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Seven Things You Should Not Keep in Your Purse or Wallet

Before leaving the house, many people do a quick check: Do I have my phone, keys, wallet, etc. Something people don’t often think about when they grab their purse or wallet before heading out the door is the items they already have inside.

Do you really need to take those items with you every time? More importantly, is it potentially dangerous to take these items with you every day? Here are seven things you should not keep in your purse or wallet.

Your Social Security Card

At the top of the list is your social security card. This tiny blue piece of paper is the most useful string of numbers for identity thieves. Your social security card in the wrong hands can impact your finances for years to come. Scammers can apply for a credit card, file tax returns–even get a job using your social security number.

Also, if you have ever had the misfortune of losing or accidentally putting your social security card through the laundry, you’ll know replacing it is no easy process. Some states allow you to replace your card online, though Minnesota is not currently one of them.

Your Birth Certificate

People don’t often make a habit of carrying this document with them. Often what happens is they need it for a special reason, then forget they have it in their wallet. Just like your social security number, this contains vital info about you that scammers can use to steal your identity.

Your Passport

A Passport is a handy document that has a ton of uses, but again, it has a wealth of information about you that causes identity thieves to instantly start drooling. If you are traveling abroad, don’t carry your passport with you everywhere. If you don’t need it, opt to leave your passport in your hotel safe (pro tip: ask if the hotel is insured, and for how much).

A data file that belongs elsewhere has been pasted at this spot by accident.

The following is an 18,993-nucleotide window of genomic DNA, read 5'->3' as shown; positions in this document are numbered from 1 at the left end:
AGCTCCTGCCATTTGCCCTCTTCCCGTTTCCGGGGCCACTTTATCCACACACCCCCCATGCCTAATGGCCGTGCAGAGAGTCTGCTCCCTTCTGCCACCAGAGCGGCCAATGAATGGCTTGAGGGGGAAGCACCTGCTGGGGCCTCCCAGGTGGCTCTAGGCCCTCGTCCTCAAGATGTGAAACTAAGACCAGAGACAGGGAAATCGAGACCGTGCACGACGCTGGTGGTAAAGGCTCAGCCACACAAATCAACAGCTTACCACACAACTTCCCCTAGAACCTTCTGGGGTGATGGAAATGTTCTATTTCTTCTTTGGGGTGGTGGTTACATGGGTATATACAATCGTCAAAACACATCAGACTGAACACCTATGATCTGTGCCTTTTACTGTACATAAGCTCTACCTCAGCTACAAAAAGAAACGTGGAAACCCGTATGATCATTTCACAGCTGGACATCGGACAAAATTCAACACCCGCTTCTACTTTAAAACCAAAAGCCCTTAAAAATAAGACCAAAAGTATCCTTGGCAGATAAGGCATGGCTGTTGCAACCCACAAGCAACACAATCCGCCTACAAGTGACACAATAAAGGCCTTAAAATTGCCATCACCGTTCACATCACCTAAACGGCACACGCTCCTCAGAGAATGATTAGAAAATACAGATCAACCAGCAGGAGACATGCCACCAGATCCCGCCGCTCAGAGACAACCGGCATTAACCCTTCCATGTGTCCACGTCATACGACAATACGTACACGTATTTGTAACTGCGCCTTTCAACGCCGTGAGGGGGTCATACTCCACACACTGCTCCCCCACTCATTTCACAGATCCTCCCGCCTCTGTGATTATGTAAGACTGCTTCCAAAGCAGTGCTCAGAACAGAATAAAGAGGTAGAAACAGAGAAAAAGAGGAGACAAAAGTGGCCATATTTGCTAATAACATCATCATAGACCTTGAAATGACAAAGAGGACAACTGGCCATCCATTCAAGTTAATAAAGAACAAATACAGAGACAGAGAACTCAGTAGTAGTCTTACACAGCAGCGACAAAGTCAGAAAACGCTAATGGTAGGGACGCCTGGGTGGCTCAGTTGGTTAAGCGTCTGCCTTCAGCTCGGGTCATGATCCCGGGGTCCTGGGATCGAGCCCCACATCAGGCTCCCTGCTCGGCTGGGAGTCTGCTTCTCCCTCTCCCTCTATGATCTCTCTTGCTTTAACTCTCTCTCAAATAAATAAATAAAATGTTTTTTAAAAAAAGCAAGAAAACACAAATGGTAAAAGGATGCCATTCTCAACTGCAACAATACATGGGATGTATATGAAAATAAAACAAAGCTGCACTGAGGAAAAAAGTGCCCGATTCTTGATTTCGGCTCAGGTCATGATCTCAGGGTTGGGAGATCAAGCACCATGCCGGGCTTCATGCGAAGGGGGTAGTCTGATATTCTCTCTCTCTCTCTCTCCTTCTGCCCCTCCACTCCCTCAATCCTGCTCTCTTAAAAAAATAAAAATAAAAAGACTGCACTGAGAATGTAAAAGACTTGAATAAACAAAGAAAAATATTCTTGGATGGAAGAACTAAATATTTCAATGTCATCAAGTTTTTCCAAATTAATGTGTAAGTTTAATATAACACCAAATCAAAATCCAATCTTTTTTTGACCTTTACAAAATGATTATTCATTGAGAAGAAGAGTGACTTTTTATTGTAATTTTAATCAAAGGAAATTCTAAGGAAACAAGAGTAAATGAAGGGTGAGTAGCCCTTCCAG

Your Checkbook

You don’t see people writing checks regularly these days, but they still come in handy from time to time. Anyone with a checking account likely has a checkbook, even if they don’t use it. Checkbooks used to be a good alternative to cash and a helpful backup in emergency situations, but as technology has evolved, there are plenty of options that don’t require you to carry a list of papers that list your bank’s routing number and your account number.

If your purse or wallet is stolen or lost, pausing your checks is the first step, but you’ll likely need to close your entire checking account. This means disruptions to any of your accounts, automatic payments, subscriptions services, and more.

Spare Credit Cards

Keeping good credit might mean saving credit accounts that you don’t use as often, but you should not store these cards or their information in your wallet or purse. Especially if you don’t use them that often, you might not notice they’ve gone missing until someone has racked up a lot of debt in your name.

A List of Passwords

This one is a no-brainer. Instead of writing down a list of your passwords, use a secure password saving program like Dashlane, Keeper, or LastPass. You’ll only need to remember one password going forward, and best of all, many programs are completely free.

Spare Keys

Spare keys are dangerous to carry in your purse or wallet because there is more than likely something else in your wallet that lists your home address. A spare key in your wallet–whether it’s to your house, a storage shed, or a friend or family member’s house–is an invitation to a burglar. Leave these at home or in a safe, hidden place unless you are using them.

So, Where Should You Store These Items?

A safe is a good option. Pick a secure, somewhat hidden location in your home that is safe from natural issues like flooding or mold, out of the reach of children, and not easily located should your home be burglarized.

When choosing the items you include in your purse or wallet, think about what would happen should you lose your purse or wallet. Ideally, it would be an inconvenience that might require a call to your bank, a fraud alert on your credit, a trip to the DMV, and a police report.

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